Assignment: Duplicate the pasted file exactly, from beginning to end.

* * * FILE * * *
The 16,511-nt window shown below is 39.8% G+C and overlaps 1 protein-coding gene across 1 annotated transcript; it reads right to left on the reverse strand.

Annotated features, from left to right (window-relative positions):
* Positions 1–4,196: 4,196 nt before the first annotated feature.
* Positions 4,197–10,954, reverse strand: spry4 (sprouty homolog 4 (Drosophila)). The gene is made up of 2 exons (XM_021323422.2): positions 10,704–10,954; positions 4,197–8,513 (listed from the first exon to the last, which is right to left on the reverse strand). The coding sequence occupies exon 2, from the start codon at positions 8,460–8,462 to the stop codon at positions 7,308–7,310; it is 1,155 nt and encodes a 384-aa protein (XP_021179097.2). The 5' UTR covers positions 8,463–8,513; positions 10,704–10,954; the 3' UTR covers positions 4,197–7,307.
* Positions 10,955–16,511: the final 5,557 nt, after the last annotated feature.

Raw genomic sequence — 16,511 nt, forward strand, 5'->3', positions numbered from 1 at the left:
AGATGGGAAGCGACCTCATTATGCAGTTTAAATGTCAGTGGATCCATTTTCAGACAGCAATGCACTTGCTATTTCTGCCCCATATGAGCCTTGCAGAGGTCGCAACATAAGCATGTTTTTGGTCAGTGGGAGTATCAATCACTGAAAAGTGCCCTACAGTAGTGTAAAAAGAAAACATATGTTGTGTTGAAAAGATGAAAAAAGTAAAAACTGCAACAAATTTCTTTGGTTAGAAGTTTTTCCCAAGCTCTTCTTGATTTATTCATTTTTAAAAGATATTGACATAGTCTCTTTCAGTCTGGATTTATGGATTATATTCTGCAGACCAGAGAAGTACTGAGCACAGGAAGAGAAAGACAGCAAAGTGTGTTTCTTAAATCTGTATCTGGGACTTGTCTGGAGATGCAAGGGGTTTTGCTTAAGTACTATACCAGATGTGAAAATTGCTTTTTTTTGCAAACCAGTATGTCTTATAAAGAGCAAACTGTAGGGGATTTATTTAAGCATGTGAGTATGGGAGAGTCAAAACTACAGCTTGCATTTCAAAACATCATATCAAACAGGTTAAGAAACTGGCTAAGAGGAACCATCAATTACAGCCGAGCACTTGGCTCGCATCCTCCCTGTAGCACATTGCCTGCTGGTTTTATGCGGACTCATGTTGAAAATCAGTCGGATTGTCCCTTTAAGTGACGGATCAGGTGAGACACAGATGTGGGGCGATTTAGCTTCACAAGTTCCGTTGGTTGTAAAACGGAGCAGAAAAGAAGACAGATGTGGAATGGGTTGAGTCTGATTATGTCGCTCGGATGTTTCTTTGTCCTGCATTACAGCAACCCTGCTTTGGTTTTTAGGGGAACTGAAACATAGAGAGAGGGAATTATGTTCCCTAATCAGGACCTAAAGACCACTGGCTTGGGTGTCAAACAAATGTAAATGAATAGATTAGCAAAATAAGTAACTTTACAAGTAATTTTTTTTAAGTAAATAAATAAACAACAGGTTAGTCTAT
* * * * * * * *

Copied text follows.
The 16,511-nt window shown below is 39.8% G+C and overlaps 1 protein-coding gene across 1 annotated transcript; it reads right to left on the reverse strand.

Annotated features, from left to right (window-relative positions):
* Positions 1–4,196: 4,196 nt before the first annotated feature.
* Positions 4,197–10,954, reverse strand: spry4 (sprouty homolog 4 (Drosophila)). The gene is made up of 2 exons (XM_021323422.2): positions 10,704–10,954; positions 4,197–8,513 (listed from the first exon to the last, which is right to left on the reverse strand). The coding sequence occupies exon 2, from the start codon at positions 8,460–8,462 to the stop codon at positions 7,308–7,310; it is 1,155 nt and encodes a 384-aa protein (XP_021179097.2). The 5' UTR covers positions 8,463–8,513; positions 10,704–10,954; the 3' UTR covers positions 4,197–7,307.
* Positions 10,955–16,511: the final 5,557 nt, after the last annotated feature.

Raw genomic sequence — 16,511 nt, forward strand, 5'->3', positions numbered from 1 at the left:
AGATGGGAAGCGACCTCATTATGCAGTTTAAATGTCAGTGGATCCATTTTCAGACAGCAATGCACTTGCTATTTCTGCCCCATATGAGCCTTGCAGAGGTCGCAACATAAGCATGTTTTTGGTCAGTGGGAGTATCAATCACTGAAAAGTGCCCTACAGTAGTGTAAAAAGAAAACATATGTTGTGTTGAAAAGATGAAAAAAGTAAAAACTGCAACAAATTTCTTTGGTTAGAAGTTTTTCCCAAGCTCTTCTTGATTTATTCATTTTTAAAAGATATTGACATAGTCTCTTTCAGTCTGGATTTATGGATTATATTCTGCAGACCAGAGAAGTACTGAGCACAGGAAGAGAAAGACAGCAAAGTGTGTTTCTTAAATCTGTATCTGGGACTTGTCTGGAGATGCAAGGGGTTTTGCTTAAGTACTATACCAGATGTGAAAATTGCTTTTTTTTGCAAACCAGTATGTCTTATAAAGAGCAAACTGTAGGGGATTTATTTAAGCATGTGAGTATGGGAGAGTCAAAACTACAGCTTGCATTTCAAAACATCATATCAAACAGGTTAAGAAACTGGCTAAGAGGAACCATCAATTACAGCCGAGCACTTGGCTCGCATCCTCCCTGTAGCACATTGCCTGCTGGTTTTATGCGGACTCATGTTGAAAATCAGTCGGATTGTCCCTTTAAGTGACGGATCAGGTGAGACACAGATGTGGGGCGATTTAGCTTCACAAGTTCCGTTGGTTGTAAAACGGAGCAGAAAAGAAGACAGATGTGGAATGGGTTGAGTCTGATTATGTCGCTCGGATGTTTCTTTGTCCTGCATTACAGCAACCCTGCTTTGGTTTTTAGGGGAACTGAAACATAGAGAGAGGGAATTATGTTCCCTAATCAGGACCTAAAGACCACTGGCTTGGGTGTCAAACAAATGTAAATGAATAGATTAGCAAAATAAGTAACTTTACAAGTAATTTTTTTTAAGTAAATAAATAAACAACAGGTTAGTCTAT